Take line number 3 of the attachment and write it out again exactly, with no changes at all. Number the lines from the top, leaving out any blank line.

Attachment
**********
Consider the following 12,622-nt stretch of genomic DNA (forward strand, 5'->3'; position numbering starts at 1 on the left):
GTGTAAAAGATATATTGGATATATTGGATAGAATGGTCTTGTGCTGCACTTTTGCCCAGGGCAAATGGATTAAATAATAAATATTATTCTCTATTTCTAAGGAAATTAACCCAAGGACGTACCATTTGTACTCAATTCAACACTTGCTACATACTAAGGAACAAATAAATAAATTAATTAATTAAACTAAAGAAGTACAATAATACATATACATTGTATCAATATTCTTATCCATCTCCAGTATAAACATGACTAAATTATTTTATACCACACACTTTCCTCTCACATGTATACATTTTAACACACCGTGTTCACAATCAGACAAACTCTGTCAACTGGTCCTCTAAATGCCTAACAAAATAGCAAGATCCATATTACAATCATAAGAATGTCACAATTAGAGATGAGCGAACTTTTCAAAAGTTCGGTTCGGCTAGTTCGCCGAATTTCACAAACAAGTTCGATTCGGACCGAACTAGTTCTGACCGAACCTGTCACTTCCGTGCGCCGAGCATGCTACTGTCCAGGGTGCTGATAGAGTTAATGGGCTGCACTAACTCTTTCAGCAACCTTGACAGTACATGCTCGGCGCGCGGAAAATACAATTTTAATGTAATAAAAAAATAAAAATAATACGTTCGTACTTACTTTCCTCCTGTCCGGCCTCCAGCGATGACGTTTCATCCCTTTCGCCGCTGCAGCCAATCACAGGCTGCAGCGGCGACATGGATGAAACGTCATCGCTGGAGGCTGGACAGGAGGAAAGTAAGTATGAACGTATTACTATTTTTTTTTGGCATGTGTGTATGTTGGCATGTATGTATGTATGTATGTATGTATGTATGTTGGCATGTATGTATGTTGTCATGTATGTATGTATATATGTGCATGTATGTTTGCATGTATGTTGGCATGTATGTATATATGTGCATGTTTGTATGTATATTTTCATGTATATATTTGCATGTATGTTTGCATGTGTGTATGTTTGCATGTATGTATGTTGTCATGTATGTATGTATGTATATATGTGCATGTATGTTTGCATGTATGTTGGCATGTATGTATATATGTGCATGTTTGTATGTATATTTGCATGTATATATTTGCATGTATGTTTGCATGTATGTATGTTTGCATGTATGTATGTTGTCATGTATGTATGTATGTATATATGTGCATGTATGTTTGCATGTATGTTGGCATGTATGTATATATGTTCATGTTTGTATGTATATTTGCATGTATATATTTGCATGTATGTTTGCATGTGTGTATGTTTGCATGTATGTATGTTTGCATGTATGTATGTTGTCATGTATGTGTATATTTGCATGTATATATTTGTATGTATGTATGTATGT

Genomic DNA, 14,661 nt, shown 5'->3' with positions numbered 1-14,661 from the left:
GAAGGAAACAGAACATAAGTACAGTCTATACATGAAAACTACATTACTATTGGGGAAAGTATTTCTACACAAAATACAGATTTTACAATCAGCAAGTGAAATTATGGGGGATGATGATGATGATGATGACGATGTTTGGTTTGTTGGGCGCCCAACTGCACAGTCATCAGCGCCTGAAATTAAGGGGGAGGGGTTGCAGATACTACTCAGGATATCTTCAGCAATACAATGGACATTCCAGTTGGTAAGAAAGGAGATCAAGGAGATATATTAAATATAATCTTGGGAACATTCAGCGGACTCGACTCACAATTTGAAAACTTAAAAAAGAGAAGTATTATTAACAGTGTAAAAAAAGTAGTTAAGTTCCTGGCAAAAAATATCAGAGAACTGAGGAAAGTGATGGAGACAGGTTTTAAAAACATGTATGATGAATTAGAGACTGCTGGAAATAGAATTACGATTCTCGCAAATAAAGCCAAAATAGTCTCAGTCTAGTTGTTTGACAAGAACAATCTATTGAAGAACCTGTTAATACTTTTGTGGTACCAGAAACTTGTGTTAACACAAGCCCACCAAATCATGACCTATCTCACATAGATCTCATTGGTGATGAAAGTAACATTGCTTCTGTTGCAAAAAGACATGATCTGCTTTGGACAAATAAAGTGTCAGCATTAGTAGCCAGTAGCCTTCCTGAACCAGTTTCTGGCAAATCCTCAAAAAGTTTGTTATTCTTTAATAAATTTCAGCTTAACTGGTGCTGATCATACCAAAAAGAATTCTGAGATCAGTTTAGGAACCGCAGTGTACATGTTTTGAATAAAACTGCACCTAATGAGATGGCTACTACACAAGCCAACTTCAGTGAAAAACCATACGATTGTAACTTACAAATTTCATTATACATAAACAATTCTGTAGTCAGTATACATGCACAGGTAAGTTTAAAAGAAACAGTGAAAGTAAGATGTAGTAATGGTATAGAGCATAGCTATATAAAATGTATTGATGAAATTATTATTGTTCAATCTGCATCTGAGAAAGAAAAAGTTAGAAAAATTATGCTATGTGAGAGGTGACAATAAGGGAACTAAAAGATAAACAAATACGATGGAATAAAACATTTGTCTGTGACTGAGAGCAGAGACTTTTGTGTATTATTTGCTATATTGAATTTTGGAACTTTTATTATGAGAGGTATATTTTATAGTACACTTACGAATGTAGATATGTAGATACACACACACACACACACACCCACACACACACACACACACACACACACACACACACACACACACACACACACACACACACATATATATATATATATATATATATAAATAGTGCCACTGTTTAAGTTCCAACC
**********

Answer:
Genomic DNA, 14,661 nt, shown 5'->3' with positions numbered 1-14,661 from the left: